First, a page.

Understanding the Implications of GDPR for Your Small Business

Acquisition, handling, transmission, and storing of customer information has become as valuable as the products and services being sold by companies. Analyzing data helps determine business strategies that can put your company ahead of the competition. But all these efforts must conform and respect consumer privacy. Collecting consumer information, like names, dates of birth, telephone number, or email, must first have the consent of the consumer.

Likewise, once data is collected, a company must guarantee the protection of said data by securing its handling, transmission, and storage. Some companies take consumer data protection to the next level by getting the services of companies that provide archiving compliance solutions.

But the first step to knowing how to handle customer data best is to understand a law passed in the EU called, General Data Protection Regulation or GDPR. If this is the first time to encounter GDPR, the following discussion is for you.

GDPR

Understanding GDPR

The law came into effect in May 2018 in the European Union. Simply put, it’s a set of regulations meant to protect an EU customer’s privacy and give that same customer the ability to control the collection, use, and storage of data about their person. The law, while passed in the EU, impacts the way companies all around the world conduct their business, as long as they are processing data of EU citizens.

A Belgian expatriate living in Malaysia just signed up for a local gym membership in Kuala Lumpur. That local gym must protect the data of that Belgian national in line with GDPR.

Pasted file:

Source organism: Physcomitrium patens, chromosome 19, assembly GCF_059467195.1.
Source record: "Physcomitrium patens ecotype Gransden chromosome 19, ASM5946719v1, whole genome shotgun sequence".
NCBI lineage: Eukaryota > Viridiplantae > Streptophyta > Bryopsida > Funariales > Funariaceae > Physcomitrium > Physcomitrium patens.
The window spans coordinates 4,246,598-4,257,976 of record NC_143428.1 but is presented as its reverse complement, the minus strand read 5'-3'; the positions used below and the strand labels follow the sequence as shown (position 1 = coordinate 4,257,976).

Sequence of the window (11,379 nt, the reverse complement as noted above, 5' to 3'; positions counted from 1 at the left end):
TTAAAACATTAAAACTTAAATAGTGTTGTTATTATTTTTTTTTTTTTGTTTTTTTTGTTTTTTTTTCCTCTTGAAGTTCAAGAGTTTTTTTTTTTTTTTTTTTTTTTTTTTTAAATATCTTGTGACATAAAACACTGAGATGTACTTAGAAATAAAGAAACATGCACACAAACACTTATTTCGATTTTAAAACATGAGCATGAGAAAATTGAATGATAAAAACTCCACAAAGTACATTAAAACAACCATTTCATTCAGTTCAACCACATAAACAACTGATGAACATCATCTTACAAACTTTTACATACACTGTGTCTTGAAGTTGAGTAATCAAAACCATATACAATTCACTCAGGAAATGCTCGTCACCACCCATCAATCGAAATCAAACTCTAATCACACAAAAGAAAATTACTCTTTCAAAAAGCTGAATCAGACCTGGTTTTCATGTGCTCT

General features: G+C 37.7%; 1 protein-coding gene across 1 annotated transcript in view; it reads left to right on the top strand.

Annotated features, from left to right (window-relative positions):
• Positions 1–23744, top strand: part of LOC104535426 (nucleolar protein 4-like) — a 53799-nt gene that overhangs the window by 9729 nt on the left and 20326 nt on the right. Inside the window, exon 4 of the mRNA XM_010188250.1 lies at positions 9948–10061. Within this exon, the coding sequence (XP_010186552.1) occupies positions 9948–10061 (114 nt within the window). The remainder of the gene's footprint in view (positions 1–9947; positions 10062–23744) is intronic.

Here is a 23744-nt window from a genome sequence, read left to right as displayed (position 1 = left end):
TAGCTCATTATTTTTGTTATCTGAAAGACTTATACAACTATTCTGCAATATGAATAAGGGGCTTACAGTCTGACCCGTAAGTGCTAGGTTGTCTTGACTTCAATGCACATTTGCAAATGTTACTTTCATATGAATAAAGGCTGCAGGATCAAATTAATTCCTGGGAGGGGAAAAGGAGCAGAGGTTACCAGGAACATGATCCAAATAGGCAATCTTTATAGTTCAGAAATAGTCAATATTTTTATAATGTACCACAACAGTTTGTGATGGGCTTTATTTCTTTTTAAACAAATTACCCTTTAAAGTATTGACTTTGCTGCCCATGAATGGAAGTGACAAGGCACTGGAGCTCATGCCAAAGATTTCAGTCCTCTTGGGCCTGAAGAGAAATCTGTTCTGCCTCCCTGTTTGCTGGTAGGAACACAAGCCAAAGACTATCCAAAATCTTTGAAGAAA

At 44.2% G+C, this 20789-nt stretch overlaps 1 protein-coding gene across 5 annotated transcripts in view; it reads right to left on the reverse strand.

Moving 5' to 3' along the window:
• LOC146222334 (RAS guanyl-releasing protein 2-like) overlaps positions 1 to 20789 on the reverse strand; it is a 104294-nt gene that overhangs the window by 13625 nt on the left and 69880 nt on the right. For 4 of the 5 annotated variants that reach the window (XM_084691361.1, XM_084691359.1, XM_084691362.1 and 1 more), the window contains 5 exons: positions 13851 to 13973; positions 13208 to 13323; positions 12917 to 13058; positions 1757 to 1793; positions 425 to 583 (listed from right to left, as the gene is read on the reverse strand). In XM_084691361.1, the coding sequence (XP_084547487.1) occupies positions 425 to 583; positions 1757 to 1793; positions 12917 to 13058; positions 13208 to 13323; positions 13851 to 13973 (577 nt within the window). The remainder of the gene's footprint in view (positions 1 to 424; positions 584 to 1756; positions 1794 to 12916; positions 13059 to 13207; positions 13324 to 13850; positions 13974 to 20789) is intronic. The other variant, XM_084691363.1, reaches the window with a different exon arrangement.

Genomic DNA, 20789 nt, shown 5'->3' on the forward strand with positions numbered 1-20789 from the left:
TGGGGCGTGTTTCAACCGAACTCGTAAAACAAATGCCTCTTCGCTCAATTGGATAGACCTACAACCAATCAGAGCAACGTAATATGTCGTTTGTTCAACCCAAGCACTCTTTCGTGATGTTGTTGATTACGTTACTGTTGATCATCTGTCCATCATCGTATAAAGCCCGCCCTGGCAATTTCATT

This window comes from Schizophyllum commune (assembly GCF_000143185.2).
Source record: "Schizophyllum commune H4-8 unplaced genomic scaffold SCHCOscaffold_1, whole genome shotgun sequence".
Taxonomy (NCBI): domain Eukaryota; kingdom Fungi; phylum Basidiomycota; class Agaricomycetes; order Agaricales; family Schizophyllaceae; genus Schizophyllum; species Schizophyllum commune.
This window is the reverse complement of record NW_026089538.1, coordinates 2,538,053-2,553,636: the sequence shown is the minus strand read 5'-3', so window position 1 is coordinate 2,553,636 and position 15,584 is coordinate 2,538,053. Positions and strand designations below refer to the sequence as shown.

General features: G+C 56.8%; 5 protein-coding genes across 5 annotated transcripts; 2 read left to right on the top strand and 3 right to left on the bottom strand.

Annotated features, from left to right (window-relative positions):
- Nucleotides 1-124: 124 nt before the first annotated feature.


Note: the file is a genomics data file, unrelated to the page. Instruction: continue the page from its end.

GDPR

Complying with GDPR

The very first thing that your company needs to know is to fully understand the law and how it applies to your operation. Consent is the keyword. If you’re collecting information from an EU national, regardless of the place of your operation, they must first provide consent. Typically, the collection is done through a form as part of an application process. That form, whether digital or printed, should now be preceded by a “consent clause.”

  1. It starts with policy. With GDPR, companies must now create a data privacy policy on customer information. Every stakeholder within and even outside the company must be fully aware of such a policy, including the roles of “data controllers” and “data processors.” This policy must also incorporate training requirements for all employees. For example, everyone in the company must know about the need to report a serious data security breach within 72 hours to the local authority.
  2. Third-party due diligence. It’s now common practice to outsource specific business processes to third-party service providers, e.g., managing payroll of employees or building your website. This outsourcing process means that your customer data is transferred and handled by an external entity. Conduct due diligence of your third-party suppliers and ensure that they are also GDPR compliant.
  3. DPO. Larger corporations handling massive sets of information, like insurance companies, hotel chains, or telecommunication companies usually hire a Data Protection Officer. DPOs are tasked to monitor the systematic gathering of data. DPOs also lead the internal investigation of possible data breaches.
  4. Hire an expert. Cybersecurity companies and electronic records management experts are better equipped in handling compliance issues related to GDPR. Consider hiring one to assist your company.

Note as well that non-compliance will result in severe fines. Make sure that you don’t take GDPR compliance for granted. Having your customer’s trust is always a good practice for your business.

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